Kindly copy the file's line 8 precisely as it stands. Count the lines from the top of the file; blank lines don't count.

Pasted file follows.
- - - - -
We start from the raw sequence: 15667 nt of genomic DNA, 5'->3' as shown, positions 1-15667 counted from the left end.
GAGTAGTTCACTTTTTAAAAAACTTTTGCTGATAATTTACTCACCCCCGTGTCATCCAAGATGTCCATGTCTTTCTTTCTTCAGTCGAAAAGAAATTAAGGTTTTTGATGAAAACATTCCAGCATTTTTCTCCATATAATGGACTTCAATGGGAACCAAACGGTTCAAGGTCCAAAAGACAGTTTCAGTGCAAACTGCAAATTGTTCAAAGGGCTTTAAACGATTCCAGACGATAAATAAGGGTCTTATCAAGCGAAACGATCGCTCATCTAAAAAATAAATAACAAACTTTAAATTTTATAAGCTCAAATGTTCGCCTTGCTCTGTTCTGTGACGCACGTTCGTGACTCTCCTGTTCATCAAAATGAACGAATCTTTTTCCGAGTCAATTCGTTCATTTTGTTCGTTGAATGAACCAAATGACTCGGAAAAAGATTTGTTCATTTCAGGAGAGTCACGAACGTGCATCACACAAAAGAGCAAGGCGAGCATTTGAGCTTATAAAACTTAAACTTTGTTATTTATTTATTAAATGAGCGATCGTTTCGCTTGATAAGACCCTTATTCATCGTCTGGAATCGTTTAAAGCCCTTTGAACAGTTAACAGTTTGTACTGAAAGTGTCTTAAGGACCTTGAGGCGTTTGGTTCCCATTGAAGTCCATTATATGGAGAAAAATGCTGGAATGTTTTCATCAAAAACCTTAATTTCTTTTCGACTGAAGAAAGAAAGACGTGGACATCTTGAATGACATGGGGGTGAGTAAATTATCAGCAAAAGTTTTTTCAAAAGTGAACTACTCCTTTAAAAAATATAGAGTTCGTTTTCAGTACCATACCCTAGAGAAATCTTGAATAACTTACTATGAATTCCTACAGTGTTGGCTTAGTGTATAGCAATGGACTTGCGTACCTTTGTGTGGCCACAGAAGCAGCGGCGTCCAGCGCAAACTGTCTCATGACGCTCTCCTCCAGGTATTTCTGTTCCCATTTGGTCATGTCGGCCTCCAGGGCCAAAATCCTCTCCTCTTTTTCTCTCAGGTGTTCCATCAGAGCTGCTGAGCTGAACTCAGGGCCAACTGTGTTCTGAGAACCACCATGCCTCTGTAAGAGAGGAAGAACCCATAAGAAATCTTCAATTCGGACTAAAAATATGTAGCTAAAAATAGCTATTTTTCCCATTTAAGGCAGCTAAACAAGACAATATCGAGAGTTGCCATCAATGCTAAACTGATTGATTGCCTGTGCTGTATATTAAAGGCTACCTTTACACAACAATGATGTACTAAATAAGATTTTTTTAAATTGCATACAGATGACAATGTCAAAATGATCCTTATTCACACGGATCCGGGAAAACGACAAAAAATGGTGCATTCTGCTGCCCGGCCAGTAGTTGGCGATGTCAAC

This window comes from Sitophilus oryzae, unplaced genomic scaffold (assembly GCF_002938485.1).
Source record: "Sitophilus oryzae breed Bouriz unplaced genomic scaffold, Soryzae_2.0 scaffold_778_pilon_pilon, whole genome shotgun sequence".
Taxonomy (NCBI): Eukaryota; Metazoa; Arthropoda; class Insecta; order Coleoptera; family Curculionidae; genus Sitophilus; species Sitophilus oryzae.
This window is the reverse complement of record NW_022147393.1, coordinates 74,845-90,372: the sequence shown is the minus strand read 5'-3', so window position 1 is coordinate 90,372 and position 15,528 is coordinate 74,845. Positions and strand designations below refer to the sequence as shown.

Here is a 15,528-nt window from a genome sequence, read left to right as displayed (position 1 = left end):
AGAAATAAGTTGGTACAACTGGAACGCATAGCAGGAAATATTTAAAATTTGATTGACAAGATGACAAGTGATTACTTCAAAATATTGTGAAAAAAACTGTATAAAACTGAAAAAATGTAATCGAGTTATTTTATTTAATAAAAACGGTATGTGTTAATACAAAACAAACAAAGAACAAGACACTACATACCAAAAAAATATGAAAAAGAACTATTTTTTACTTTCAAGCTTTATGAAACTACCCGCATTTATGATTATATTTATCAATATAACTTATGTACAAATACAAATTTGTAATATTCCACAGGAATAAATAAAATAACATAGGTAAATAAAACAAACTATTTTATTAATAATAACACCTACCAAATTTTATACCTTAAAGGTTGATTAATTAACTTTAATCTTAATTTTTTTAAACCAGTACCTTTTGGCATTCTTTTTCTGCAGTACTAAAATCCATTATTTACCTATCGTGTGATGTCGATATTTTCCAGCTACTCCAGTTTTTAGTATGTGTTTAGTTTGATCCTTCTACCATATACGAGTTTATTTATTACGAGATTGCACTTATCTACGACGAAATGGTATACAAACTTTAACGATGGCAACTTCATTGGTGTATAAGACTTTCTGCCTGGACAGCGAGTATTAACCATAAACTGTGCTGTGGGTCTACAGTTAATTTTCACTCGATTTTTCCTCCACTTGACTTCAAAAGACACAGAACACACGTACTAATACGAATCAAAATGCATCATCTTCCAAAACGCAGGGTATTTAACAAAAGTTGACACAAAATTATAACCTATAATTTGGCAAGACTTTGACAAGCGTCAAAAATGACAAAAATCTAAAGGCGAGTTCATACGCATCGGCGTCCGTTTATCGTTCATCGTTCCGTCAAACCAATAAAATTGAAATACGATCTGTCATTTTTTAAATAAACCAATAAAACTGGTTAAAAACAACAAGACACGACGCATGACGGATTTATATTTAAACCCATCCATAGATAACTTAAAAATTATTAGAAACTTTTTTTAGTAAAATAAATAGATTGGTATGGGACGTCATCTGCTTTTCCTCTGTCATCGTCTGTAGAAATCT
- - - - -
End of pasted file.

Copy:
AGAAATAAGTTGGTACAACTGGAACGCATAGCAGGAAATATTTAAAATTTGATTGACAAGATGACAAGTGATTACTTCAAAATATTGTGAAAAAAACTGTATAAAACTGAAAAAATGTAATCGAGTTATTTTATTTAATAAAAACGGTATGTGTTAATACAAAACAAACAAAGAACAAGACACTACATACCAAAAAAATATGAAAAAGAACTATTTTTTACTTTCAAGCTTTATGAAACTACCCGCATTTATGATTATATTTATCAATATAACTTATGTACAAATACAAATTTGTAATATTCCACAGGAATAAATAAAATAACATAGGTAAATAAAACAAACTATTTTATTAATAATAACACCTACCAAATTTTATACCTTAAAGGTTGATTAATTAACTTTAATCTTAATTTTTTTAAACCAGTACCTTTTGGCATTCTTTTTCTGCAGTACTAAAATCCATTATTTACCTATCGTGTGATGTCGATATTTTCCAGCTACTCCAGTTTTTAGTATGTGTTTAGTTTGATCCTTCTACCATATACGAGTTTATTTATTACGAGATTGCACTTATCTACGACGAAATGGTATACAAACTTTAACGATGGCAACTTCATTGGTGTATAAGACTTTCTGCCTGGACAGCGAGTATTAACCATAAACTGTGCTGTGGGTCTACAGTTAATTTTCACTCGATTTTTCCTCCACTTGACTTCAAAAGACACAGAACACACGTACTAATACGAATCAAAATGCATCATCTTCCAAAACGCAGGGTATTTAACAAAAGTTGACACAAAATTATAACCTATAATTTGGCAAGACTTTGACAAGCGTCAAAAATGACAAAAATCTAAAGGCGAGTTCATACGCATCGGCGTCCGTTTATCGTTCATCGTTCCGTCAAACCAATAAAATTGAAATACGATCTGTCATTTTTTAAATAAACCAATAAAACTGGTTAAAAACAACAAGACACGACGCATGACGGATTTATATTTAAACCCATCCATAGATAACTTAAAAATTATTAGAAACTTTTTTTAGTAAAATAAATAGATTGGTATGGGACGTCATCTGCTTTTCCTCTGTCATCGTCTGTAGAAATCT